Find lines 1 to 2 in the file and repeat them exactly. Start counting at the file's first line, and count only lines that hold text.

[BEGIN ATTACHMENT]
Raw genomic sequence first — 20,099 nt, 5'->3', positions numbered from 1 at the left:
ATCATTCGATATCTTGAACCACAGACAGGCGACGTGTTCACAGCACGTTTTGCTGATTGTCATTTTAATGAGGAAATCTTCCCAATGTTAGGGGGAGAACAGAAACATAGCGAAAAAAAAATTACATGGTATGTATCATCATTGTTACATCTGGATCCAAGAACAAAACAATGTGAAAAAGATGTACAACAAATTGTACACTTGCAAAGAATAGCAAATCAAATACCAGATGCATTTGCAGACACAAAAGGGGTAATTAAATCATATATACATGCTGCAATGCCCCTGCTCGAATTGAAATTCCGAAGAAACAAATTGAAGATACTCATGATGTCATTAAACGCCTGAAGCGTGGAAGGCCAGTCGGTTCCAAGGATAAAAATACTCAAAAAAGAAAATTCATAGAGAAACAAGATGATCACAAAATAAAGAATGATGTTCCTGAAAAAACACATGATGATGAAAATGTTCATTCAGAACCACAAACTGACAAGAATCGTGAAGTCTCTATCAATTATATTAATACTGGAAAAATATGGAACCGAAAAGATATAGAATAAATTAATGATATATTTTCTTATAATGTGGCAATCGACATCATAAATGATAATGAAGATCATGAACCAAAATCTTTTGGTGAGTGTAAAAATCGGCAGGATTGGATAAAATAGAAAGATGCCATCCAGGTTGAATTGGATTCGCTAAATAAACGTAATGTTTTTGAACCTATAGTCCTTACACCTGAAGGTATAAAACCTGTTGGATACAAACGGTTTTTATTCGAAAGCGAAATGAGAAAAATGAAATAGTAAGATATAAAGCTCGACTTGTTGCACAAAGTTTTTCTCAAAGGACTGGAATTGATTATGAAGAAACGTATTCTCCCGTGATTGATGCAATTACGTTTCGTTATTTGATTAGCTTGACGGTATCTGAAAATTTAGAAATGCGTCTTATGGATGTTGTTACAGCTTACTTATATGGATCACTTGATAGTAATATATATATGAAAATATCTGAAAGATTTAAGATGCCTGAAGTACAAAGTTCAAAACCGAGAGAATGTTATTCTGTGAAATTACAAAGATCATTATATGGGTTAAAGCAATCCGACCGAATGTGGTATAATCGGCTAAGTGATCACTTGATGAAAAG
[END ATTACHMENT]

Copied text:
Raw genomic sequence first — 20,099 nt, 5'->3', positions numbered from 1 at the left:
ATCATTCGATATCTTGAACCACAGACAGGCGACGTGTTCACAGCACGTTTTGCTGATTGTCATTTTAATGAGGAAATCTTCCCAATGTTAGGGGGAGAACAGAAACATAGCGAAAAAAAAATTACATGGTATGTATCATCATTGTTACATCTGGATCCAAGAACAAAACAATGTGAAAAAGATGTACAACAAATTGTACACTTGCAAAGAATAGCAAATCAAATACCAGATGCATTTGCAGACACAAAAGGGGTAATTAAATCATATATACATGCTGCAATGCCCCTGCTCGAATTGAAATTCCGAAGAAACAAATTGAAGATACTCATGATGTCATTAAACGCCTGAAGCGTGGAAGGCCAGTCGGTTCCAAGGATAAAAATACTCAAAAAAGAAAATTCATAGAGAAACAAGATGATCACAAAATAAAGAATGATGTTCCTGAAAAAACACATGATGATGAAAATGTTCATTCAGAACCACAAACTGACAAGAATCGTGAAGTCTCTATCAATTATATTAATACTGGAAAAATATGGAACCGAAAAGATATAGAATAAATTAATGATATATTTTCTTATAATGTGGCAATCGACATCATAAATGATAATGAAGATCATGAACCAAAATCTTTTGGTGAGTGTAAAAATCGGCAGGATTGGATAAAATAGAAAGATGCCATCCAGGTTGAATTGGATTCGCTAAATAAACGTAATGTTTTTGAACCTATAGTCCTTACACCTGAAGGTATAAAACCTGTTGGATACAAACGGTTTTTATTCGAAAGCGAAATGAGAAAAATGAAATAGTAAGATATAAAGCTCGACTTGTTGCACAAAGTTTTTCTCAAAGGACTGGAATTGATTATGAAGAAACGTATTCTCCCGTGATTGATGCAATTACGTTTCGTTATTTGATTAGCTTGACGGTATCTGAAAATTTAGAAATGCGTCTTATGGATGTTGTTACAGCTTACTTATATGGATCACTTGATAGTAATATATATATGAAAATATCTGAAAGATTTAAGATGCCTGAAGTACAAAGTTCAAAACCGAGAGAATGTTATTCTGTGAAATTACAAAGATCATTATATGGGTTAAAGCAATCCGACCGAATGTGGTATAATCGGCTAAGTGATCACTTGATGAAAAG